Extracting someone else’s hair from your mouth is never appetizing. I get that. Believe it or not, I find hair in food quite a bit. I don’t know if it’s my eye for detail, my propensity to take small bites and chew food well, or an extra sensitive mouth. But if there’s hair in a dish, I’m going to find it.
For many people this is an egregious offense. For some, finding a hair in their food completely ruins their meal. It would seem that others expect an errant hair to end in a comped meal and a gift card for a future visit.
But I don’t understand these people at all.
Food is dirty. Vegetables grow in dirt. Animals are a seething mass of bacteria. Fruit attracts bugs. Cheese is nothing more than the controlled spoiling of milk. Of all the things that could accidentally get into my food, a hair is among the lesser evils. What is it about hair that drives people into apoplexy? Seriously, I want to know.
What I find truly upsetting is not the clearly visible stray hair, but rather the things in my food that I can’t see. Here are a few for starters.
Here’s an oldie but goodie: BPA in the lining of canned foods
To which you may say, “Well that’s no problem because now there are manufacturers labeling canned foods as BPA-free”. That is all well and good, but there’s a problem with that. Meet Bill Carvalho, the president and founder of Wild Planet Foods, He was proudly using BPA-free cans for his sustainably sourced wild seafood. Then he tested them. Turns out they weren’t exactly BPA-free.
Bill is pissed and you should be too. Rounding down something into nothing might work out mathematically. But it’s problematic should you try to say there isn’t anything there. Just because you are rounding down doesn’t make it go away.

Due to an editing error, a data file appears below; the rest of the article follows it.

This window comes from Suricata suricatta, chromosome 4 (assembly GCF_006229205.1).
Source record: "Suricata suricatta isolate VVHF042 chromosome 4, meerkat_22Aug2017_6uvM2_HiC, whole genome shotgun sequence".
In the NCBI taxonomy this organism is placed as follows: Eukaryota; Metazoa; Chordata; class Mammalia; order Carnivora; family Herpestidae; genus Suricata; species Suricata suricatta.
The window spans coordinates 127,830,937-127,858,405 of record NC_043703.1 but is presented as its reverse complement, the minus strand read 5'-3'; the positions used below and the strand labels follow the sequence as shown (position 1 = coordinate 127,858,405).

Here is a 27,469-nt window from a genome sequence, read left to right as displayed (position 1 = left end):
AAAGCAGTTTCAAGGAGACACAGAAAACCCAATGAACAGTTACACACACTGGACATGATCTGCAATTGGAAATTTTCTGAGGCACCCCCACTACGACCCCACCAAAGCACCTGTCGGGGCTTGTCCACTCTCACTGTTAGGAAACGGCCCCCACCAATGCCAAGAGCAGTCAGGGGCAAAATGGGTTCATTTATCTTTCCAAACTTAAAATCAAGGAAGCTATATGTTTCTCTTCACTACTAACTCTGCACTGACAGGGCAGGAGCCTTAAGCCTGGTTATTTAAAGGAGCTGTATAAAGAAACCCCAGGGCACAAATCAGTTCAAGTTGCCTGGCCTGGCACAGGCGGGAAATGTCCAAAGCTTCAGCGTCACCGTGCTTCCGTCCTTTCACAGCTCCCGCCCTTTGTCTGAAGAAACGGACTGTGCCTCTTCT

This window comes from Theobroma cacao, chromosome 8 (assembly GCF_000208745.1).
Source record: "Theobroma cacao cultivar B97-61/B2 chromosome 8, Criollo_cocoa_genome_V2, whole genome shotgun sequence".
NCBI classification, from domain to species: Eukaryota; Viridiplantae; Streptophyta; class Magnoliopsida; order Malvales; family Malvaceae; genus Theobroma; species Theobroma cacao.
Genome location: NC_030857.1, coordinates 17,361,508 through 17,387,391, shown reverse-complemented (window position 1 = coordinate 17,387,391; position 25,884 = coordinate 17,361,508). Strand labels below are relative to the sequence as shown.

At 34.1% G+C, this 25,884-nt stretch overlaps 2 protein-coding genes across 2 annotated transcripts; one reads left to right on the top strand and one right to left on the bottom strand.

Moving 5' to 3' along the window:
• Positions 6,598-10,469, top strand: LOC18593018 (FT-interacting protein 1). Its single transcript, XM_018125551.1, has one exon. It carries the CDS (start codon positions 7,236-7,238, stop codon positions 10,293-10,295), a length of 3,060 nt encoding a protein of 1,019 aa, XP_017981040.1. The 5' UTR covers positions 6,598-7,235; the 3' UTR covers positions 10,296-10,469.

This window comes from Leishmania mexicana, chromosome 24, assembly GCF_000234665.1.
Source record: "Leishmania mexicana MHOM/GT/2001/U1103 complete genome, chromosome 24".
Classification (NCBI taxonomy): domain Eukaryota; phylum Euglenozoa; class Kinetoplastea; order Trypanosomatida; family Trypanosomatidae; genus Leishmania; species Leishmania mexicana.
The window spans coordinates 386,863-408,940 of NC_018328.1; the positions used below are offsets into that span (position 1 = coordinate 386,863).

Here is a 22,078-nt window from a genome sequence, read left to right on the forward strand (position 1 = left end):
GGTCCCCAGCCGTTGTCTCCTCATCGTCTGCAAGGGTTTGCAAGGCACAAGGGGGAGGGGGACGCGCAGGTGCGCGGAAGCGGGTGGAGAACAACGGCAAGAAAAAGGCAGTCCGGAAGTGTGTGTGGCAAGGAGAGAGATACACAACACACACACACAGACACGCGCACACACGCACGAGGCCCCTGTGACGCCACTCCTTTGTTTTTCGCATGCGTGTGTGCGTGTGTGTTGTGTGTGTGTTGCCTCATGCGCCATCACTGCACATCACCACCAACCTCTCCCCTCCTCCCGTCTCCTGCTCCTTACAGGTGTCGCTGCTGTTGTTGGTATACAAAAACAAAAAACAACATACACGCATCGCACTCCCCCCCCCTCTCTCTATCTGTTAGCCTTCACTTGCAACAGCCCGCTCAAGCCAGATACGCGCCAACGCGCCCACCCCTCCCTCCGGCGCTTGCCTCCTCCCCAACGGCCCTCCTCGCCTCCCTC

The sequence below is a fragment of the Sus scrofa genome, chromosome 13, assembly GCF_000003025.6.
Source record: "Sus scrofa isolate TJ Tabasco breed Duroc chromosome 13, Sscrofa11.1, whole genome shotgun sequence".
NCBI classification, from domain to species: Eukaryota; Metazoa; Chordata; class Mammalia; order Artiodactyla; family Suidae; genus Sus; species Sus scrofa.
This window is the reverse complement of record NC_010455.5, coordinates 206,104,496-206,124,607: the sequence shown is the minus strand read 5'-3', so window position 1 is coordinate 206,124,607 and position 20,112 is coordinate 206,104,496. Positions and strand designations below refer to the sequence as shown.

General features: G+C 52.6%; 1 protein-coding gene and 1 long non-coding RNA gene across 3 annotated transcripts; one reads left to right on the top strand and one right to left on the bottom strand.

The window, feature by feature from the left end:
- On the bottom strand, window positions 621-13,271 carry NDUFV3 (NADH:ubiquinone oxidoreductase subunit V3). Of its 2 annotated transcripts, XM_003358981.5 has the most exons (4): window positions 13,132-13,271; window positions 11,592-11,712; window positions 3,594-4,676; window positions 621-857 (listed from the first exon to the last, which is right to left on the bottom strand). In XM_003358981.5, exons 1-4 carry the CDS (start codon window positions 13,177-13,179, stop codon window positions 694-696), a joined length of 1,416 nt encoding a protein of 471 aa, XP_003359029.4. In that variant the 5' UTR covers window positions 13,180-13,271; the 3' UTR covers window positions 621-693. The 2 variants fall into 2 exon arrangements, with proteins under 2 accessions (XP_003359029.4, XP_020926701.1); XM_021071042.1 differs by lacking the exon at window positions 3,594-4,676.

Fun with science: Tasty nanoparticles
Speaking of rounding down, here’s an academic question. If an ingredient is so small it can’t be seen by the naked eye (or even most microscopes), should it be listed on the label? Heavens, no. Why would you want to know what’s in your food, especially since we have no real idea what it will do to you?
Tell you what. Why don’t you eat some for the next 20 years or so, and we’ll see how you feel.
Oh. Except it’s not an academic question. There are totally nanoparticles (and by that I mean engineered nanoscale materials–ENMs–not simply natural occurring nanoparticles) in your food. Depending on who you believe, they may already be coating the outside of your banana to outperform even the best food wax currently on the market.
Ethically shaky: Cultural destruction with every bite of quinoa
I hope you are going to eat all your quinoa. Why? Because some poor Bolivian family is going without their dietary staple. I wish I were kidding. Americans seem to screw the pooch regardless of our food choices. We eat Big Macs and get slammed by the world for the rising global obesity epidemic. Or in this case we try to eat healthier and end up raising the price of quinoa, thus making it too expensive for locals to nourish their bodies from their own crops. Yep, now it’s cheaper to eat junk food in Bolivia and Peru too.
Way to go us.
Not only that, but a desire to profit from this ancient grain is producing an agricultural monoculture as farmers try to cash in on its popularity. And that’s not good either.
It’s dreadful. All of it. Well, except for the hair. Just take it out of your mouth and move on. Because if that’s what is disgusting you, you need to pay more attention to what’s happening with your food.